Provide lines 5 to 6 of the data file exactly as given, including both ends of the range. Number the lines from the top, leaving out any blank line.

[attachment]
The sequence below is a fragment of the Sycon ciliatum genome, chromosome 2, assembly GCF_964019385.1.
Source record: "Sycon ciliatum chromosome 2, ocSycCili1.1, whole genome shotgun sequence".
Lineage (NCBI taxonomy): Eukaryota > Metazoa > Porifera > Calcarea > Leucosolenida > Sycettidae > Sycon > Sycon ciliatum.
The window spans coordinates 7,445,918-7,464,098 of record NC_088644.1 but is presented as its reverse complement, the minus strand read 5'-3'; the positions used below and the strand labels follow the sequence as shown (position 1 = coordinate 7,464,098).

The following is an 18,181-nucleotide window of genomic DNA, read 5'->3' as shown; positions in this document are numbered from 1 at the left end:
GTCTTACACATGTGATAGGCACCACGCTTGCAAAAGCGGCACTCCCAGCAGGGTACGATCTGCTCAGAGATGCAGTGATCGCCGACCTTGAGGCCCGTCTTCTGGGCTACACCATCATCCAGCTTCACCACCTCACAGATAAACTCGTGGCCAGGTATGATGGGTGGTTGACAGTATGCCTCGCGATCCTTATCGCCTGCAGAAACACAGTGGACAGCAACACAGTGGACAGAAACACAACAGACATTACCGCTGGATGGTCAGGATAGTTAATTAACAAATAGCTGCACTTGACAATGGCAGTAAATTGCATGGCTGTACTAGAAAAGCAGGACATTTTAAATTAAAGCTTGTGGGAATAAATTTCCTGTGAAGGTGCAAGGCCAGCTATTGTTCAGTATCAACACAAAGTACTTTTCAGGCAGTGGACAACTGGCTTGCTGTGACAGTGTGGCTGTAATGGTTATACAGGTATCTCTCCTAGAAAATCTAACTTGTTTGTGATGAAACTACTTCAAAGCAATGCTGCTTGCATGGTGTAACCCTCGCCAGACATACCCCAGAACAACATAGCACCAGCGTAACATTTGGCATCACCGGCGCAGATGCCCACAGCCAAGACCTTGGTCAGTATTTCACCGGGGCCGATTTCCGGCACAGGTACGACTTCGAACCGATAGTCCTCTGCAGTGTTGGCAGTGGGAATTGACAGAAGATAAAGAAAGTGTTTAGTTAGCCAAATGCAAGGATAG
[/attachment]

The following is an 18,181-nucleotide window of genomic DNA, read 5'->3' as shown; positions in this document are numbered from 1 at the left end:
GTCTTACACATGTGATAGGCACCACGCTTGCAAAAGCGGCACTCCCAGCAGGGTACGATCTGCTCAGAGATGCAGTGATCGCCGACCTTGAGGCCCGTCTTCTGGGCTACACCATCATCCAGCTTCACCACCTCACAGATAAACTCGTGGCCAGGTATGATGGGTGGTTGACAGTATGCCTCGCGATCCTTATCGCCTGCAGAAACACAGTGGACAGCAACACAGTGGACAGAAACACAACAGACATTACCGCTGGATGGTCAGGATAGTTAATTAACAAATAGCTGCACTTGACAATGGCAGTAAATTGCATGGCTGTACTAGAAAAGCAGGACATTTTAAATTAAAGCTTGTGGGAATAAATTTCCTGTGAAGGTGCAAGGCCAGCTATTGTTCAGTATCAACACAAAGTACTTTTCAGGCAGTGGACAACTGGCTTGCTGTGACAGTGTGGCTGTAATGGTTATACAGGTATCTCTCCTAGAAAATCTAACTTGTTTGTGATGAAACTACTTCAAAGCAATGCTGCTTGCATGGTGTAACCCTCGCCAGACATACCCCAGAACAACATAGCACCAGCGTAACATTTGGCATCACCGGCGCAGATGCCCACAGCCAAGACCTTGGTCAGTATTTCACCGGGGCCGATTTCCGGCACAGGTACGACTTCGAACCGATAGTCCTCTGCAGTGTTGGCAGTGGGAATTGACAGAAGATAAAGAAAGTGTTTAGTTAGCCAAATGCAAGGATAG